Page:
Sarah Riordan, executive director and general counsel for the Indianapolis Bond Bank, said the structure of the deal is different than what Indianapolis has done to pay off projects in the past. Typically, the city uses single-site tax-increment financing or larger multi-site TIF districts. A TIF district captures property taxes paid in the district to be used to pay for projects within its boundaries.
The city has also used professional sports development areas—which capture not only property tax revenue but also income taxes and sales tax revenue—as a tool for development in the downtown area. The planned Eleven Park at the Diamond Chain site is expected to rely on a PSDA for a portion of its funding.
For the Pan Am project, the city is borrowing against future revenue generated by the hotel, projections for which are still being finalized. That revenue would include all money brought in by the property through commercial operations, from room nights to meals to laundry service. While a portion of that revenue would be used to maintain the property and pay for its management, the remainder would be used to repay the bonds.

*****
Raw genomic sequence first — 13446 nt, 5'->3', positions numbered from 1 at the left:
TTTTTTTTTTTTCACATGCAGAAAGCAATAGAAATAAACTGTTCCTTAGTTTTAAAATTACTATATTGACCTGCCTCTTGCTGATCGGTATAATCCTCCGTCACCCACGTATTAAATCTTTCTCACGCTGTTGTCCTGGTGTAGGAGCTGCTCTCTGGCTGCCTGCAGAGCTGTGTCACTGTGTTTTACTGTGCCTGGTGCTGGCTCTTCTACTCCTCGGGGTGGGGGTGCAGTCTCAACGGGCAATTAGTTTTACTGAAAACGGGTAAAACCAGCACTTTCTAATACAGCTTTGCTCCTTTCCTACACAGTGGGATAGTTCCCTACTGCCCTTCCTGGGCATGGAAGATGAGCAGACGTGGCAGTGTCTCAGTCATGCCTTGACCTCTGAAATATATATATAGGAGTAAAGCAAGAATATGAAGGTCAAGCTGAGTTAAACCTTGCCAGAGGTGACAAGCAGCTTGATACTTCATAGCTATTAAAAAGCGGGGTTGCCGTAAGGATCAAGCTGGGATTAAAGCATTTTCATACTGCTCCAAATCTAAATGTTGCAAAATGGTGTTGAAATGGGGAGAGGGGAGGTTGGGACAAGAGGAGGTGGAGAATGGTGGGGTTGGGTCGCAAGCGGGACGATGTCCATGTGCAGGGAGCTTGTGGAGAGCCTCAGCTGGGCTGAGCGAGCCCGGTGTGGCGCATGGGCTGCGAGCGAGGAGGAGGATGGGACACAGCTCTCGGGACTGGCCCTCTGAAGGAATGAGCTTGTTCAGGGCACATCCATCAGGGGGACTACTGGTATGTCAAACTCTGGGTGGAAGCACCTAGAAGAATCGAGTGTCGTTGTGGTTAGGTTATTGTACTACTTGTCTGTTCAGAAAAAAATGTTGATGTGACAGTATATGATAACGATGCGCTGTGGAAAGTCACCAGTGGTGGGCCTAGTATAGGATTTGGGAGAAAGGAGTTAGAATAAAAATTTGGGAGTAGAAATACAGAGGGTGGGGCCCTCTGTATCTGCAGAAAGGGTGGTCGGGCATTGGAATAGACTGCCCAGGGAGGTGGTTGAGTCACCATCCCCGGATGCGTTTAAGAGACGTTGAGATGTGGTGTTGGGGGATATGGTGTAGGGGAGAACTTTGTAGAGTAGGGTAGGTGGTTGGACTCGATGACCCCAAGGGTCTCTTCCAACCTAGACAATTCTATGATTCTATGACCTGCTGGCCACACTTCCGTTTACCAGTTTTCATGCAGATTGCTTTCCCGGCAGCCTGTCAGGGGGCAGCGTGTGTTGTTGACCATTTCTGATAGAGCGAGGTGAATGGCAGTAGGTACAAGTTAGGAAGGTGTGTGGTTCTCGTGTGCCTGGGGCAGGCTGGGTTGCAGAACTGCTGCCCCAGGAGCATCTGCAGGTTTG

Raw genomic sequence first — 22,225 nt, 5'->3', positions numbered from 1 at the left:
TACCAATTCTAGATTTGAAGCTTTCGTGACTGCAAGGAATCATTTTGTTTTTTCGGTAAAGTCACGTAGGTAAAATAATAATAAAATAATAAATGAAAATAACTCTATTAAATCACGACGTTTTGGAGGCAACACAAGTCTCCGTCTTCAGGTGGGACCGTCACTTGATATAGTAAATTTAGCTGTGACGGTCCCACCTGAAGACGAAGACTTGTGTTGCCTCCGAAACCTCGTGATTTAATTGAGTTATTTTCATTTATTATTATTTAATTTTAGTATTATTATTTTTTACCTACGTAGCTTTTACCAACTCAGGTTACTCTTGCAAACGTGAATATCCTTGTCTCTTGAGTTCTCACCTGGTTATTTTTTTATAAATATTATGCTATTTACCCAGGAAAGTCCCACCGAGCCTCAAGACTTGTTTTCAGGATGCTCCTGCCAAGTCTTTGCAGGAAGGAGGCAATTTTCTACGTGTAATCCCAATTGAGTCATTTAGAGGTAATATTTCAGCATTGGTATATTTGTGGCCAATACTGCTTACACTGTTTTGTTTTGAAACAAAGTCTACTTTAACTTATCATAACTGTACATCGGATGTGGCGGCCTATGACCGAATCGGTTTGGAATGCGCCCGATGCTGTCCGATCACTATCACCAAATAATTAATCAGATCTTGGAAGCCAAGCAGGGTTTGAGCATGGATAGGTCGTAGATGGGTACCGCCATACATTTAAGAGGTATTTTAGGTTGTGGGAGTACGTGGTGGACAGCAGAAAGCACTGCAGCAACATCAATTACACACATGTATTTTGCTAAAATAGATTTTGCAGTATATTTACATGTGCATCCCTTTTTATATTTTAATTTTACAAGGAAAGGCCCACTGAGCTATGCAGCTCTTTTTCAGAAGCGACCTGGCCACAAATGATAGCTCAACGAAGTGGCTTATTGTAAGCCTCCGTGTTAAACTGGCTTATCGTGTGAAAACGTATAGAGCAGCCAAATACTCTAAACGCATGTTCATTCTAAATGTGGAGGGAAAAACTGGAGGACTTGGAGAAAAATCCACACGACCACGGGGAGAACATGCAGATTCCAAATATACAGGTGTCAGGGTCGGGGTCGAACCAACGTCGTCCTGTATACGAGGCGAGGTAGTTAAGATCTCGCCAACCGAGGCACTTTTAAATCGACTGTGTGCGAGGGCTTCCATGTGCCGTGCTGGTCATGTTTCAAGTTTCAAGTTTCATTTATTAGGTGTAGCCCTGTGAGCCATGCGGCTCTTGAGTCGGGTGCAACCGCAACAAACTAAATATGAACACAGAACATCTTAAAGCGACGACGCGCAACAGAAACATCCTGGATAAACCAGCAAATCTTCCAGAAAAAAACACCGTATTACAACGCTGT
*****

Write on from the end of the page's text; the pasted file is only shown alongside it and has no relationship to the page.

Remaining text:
Because the hotel would be owned by the city, it won’t be on the Marion County property tax rolls. However, the property would still be subject to sales tax and the hotel employees would still pay income taxes for their work at the property.
‘Failure was not an option’
Visit Indy officials say the Pan Am project will allow Indianapolis to retain more than $2 billion in major conventions over the next decade, including the annual National FFA meeting and FDIC International events.
It is also expected to drive more than $570 million in economic impact by allowing the city to host two major conventions at the same time, bringing in new groups that have dismissed Indianapolis in the past because of a lack of space or scheduling conflicts with other conventions.